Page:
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March 16, 2012 9:03 pm
Underneath the Lemon Tree: A Memoir of Depression and Recover, by Mark Rice-Oxley, Little, Brown, RRP£13.99, 320 pages
From Melancholia to Prozac: A History of Depression, by Clark Lawlor, OUP, RRP£14.99, 265 pages
Mark Rice-Oxley was wearing a flower-power shirt and a Jimi Hendrix wig and singing the self-penned “‘How-did-I-end-up-forty?’ Blues” at his birthday bash when he realised that he really was feeling blue. He had hoped, he tells us in his bruised, bracing memoir, for this big day to have a kind of Woodstock vibe. But though his parents decked themselves out as Sonny and Cher, and his in-laws as John and Yoko, Rice-Oxley himself was in no mood for happy hippie antics. He spent the next few months tumbling down into what he calls “the most frightening time of my life ... having what they used to call a nervous breakdown”.
They have called it a lot of other things too – the vapours, the English malady, the black dog, the devil’s bath, nerves. Yet for all the joshing monikers, you don’t have to be too old to remember a time when it simply wasn’t done to talk about being unhappy. To do so was to risk being told to pull yourself together, or to shut up and put up, or – my favourite – that it’s all in your mind. I mean, where else would it be?
All over, actually, says Rice-Oxley in Underneath the Lemon Tree, whose depression kicked off with “a headache in the shape of a question mark [that] curled itself around my right eye”, and subsequently ran the somatic gamut from ringing ears to a racing heart, from legs that felt like molasses to guts so badly knotted that they might as well have been garters. Dr Johnson once said he would “have a limb amputated to recover my spirits”. Rice-Oxley never gets that desperate, but then he perhaps hopes that the “heavy chain mail duvet of exhaustion wrapped tight around me” will blunt any blade.
In reality, of course, it is only in gothic novels that depression is written on the body. Not the least of the sufferer’s problems is convincing anyone not similarly afflicted about the agonies they are going through. A successful journalist, Rice-Oxley comes from a happy home and has spent the past decade setting up another one with his wife and their three children.
But understanding as the various members of his family are about what he’s going through, they never really understand. How could they? It’s not as if the guys in white coats know any better. As Clark Lawlor makes plain in his dull but dogged cultural history of depression, From Melancholia to Prozac, the dope on feeling down is as confusing as it is confused. We can’t say what it is, much less what causes it, and less than that about its prevention.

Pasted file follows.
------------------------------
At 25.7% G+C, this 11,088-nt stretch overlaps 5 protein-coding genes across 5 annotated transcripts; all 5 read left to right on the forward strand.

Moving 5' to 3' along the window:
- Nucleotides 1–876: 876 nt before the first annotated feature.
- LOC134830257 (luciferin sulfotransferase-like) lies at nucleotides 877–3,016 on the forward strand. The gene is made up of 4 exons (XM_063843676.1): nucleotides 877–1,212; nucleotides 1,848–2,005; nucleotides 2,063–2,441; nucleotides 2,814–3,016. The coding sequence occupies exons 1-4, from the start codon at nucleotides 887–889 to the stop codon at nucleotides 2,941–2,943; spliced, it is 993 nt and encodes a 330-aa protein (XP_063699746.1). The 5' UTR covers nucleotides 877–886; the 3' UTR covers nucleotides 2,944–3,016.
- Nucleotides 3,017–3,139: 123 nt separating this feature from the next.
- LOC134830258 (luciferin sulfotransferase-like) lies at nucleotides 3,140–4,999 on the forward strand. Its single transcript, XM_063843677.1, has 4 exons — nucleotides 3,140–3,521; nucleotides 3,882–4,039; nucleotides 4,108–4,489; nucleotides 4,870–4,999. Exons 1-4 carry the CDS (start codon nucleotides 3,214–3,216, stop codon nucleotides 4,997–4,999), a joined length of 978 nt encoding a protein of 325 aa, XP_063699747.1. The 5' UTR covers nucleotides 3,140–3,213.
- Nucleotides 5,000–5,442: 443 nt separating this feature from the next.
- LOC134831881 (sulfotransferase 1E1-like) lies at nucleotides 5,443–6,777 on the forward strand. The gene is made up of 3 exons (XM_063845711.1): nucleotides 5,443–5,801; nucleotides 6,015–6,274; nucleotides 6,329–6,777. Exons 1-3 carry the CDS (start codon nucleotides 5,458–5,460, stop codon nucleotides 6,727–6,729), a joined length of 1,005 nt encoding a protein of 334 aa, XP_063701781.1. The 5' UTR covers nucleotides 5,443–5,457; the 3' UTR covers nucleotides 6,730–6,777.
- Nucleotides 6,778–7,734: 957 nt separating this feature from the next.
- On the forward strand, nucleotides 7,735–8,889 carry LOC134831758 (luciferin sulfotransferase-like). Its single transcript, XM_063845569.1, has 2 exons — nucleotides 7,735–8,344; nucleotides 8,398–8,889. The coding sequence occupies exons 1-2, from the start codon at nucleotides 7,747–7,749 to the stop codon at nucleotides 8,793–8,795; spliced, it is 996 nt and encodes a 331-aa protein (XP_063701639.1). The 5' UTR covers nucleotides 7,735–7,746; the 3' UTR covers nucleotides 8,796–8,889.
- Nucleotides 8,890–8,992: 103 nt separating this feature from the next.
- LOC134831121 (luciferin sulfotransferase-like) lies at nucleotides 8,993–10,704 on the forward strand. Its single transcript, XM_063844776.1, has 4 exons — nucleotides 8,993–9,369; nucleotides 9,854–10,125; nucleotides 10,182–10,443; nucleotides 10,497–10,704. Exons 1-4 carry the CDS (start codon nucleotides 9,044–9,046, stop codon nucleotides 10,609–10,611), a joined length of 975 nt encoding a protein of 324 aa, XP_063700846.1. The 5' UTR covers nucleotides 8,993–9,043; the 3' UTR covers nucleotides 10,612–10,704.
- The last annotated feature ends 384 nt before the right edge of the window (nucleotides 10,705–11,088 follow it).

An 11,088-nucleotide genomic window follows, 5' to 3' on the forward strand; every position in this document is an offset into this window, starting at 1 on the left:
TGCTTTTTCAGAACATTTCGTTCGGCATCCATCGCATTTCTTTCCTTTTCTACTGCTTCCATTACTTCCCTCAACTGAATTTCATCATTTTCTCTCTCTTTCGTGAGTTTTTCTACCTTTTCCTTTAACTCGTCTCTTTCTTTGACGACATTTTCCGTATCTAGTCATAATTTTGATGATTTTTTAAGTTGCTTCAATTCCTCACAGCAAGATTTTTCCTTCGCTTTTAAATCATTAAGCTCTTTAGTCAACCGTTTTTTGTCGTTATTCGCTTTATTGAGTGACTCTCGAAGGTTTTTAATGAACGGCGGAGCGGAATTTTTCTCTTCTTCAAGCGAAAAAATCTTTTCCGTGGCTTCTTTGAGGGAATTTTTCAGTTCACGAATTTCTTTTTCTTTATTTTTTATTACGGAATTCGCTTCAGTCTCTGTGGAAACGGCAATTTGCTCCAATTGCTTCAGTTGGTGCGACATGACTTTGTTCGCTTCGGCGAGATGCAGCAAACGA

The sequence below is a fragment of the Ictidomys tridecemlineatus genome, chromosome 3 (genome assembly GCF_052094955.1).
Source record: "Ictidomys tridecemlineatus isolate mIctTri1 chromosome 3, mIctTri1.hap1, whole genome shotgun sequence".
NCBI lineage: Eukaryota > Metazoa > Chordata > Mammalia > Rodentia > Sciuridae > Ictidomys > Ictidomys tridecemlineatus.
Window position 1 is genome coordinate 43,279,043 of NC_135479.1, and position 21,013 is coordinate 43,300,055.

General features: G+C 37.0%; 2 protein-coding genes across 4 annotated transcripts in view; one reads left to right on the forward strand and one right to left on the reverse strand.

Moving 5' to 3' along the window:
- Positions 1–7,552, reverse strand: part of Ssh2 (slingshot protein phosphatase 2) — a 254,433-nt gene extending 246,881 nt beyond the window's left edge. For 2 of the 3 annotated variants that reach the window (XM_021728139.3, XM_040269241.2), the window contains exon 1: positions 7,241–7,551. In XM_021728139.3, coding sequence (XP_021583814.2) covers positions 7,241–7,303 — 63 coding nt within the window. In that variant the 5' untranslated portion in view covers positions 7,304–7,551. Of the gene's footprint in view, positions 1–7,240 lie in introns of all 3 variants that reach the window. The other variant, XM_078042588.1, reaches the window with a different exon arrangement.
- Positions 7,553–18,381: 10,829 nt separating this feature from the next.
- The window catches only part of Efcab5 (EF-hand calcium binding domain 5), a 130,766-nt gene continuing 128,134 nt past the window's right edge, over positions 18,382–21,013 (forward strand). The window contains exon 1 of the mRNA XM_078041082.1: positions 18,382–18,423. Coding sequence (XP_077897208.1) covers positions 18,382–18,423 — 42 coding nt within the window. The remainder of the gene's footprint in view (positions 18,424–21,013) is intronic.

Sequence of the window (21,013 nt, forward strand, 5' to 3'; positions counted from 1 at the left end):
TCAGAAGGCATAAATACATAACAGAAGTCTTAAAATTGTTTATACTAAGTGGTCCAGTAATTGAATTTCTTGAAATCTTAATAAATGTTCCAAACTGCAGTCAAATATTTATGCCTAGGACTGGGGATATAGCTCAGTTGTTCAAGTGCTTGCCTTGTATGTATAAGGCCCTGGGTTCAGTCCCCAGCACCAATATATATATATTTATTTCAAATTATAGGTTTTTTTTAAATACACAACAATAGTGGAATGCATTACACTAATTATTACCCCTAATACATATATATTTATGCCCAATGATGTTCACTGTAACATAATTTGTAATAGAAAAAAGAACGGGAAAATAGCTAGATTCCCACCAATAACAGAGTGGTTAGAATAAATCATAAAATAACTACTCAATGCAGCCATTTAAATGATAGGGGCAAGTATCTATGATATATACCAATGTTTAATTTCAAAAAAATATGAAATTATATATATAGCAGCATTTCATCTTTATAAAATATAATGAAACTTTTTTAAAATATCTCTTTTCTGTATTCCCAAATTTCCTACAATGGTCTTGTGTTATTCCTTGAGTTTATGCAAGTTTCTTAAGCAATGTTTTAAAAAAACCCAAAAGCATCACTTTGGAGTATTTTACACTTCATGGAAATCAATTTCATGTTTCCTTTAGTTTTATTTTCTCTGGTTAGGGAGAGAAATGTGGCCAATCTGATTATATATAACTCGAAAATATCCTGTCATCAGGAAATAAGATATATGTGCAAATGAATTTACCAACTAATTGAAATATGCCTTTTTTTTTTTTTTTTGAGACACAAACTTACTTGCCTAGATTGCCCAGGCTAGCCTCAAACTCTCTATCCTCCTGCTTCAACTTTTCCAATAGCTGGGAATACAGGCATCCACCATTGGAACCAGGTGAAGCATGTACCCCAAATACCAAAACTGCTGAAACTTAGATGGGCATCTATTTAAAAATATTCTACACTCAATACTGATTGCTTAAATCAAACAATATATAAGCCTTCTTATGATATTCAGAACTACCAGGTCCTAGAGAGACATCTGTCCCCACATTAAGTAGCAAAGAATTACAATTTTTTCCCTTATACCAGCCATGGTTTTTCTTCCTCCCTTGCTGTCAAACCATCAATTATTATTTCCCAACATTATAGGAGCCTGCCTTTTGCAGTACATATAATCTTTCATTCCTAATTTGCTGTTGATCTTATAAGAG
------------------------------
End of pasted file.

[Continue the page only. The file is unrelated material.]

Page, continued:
All of which means that if, like me, you spend a goodly portion of your life telling an unhappy relative to take the pills that boost their serotonin levels, prepare to be shocked. “There is no evidence that there is anything wrong with the serotonin in people who are depressed,” the neuroscientist David Healy tells Rice-Oxley. Fair enough. Except that there’s also evidence that many people who take serotonin-boosters say their spirits have been lifted. And other patients have made similar claims while being treated with placebos.
Rice-Oxley comes over all Robert Ludlum when he starts talking about “the serotonin conjecture”. But you don’t have to be the hero of a conspiracy thriller to wonder whether the victims of depression might also be victims of Big Pharma boosterism.
Meanwhile, there’s the illness itself to cope with. At different times during his travails, Rice-Oxley tries to convince himself that he’s been brought low by the pressures of work, fatherhood and of being male in a culture that is forever calling masculinity into question. At one point he wonders if all that’s wrong with him is a bit of darkness-dreading seasonal affective disorder. At another he comes dangerously close to agreeing with André Gide’s fatuous suggestion that unhappiness is just another word for fatigue. Would that it were so simple.
Still, Lawlor, who teaches English literature, is surely right to conclude his book by arguing for an end to the biological reductionism of our scientistic age. Human beings may well be clusters of electrochemical impulses, but the fact that we go on asking questions about life and death and happiness and sadness suggests we might be something more than them, too.
“I am mentally ill,” Rice-Oxley confides toward the end of his book. “I broke a bit of my brain.” I hope for his sake that he’s right. But what if he didn’t break it? What if it was broken already? What if it wasn’t “only a matter of time before something snapped”? What if Rice-Oxley is one of those people who are programmed to see that the times are out of joint?
“Call no man happy till he is dead,” said Greek playwright Aeschylus. Two-and-a-half millennia on, who would deny that our world is still no place for the sensitive of soul?
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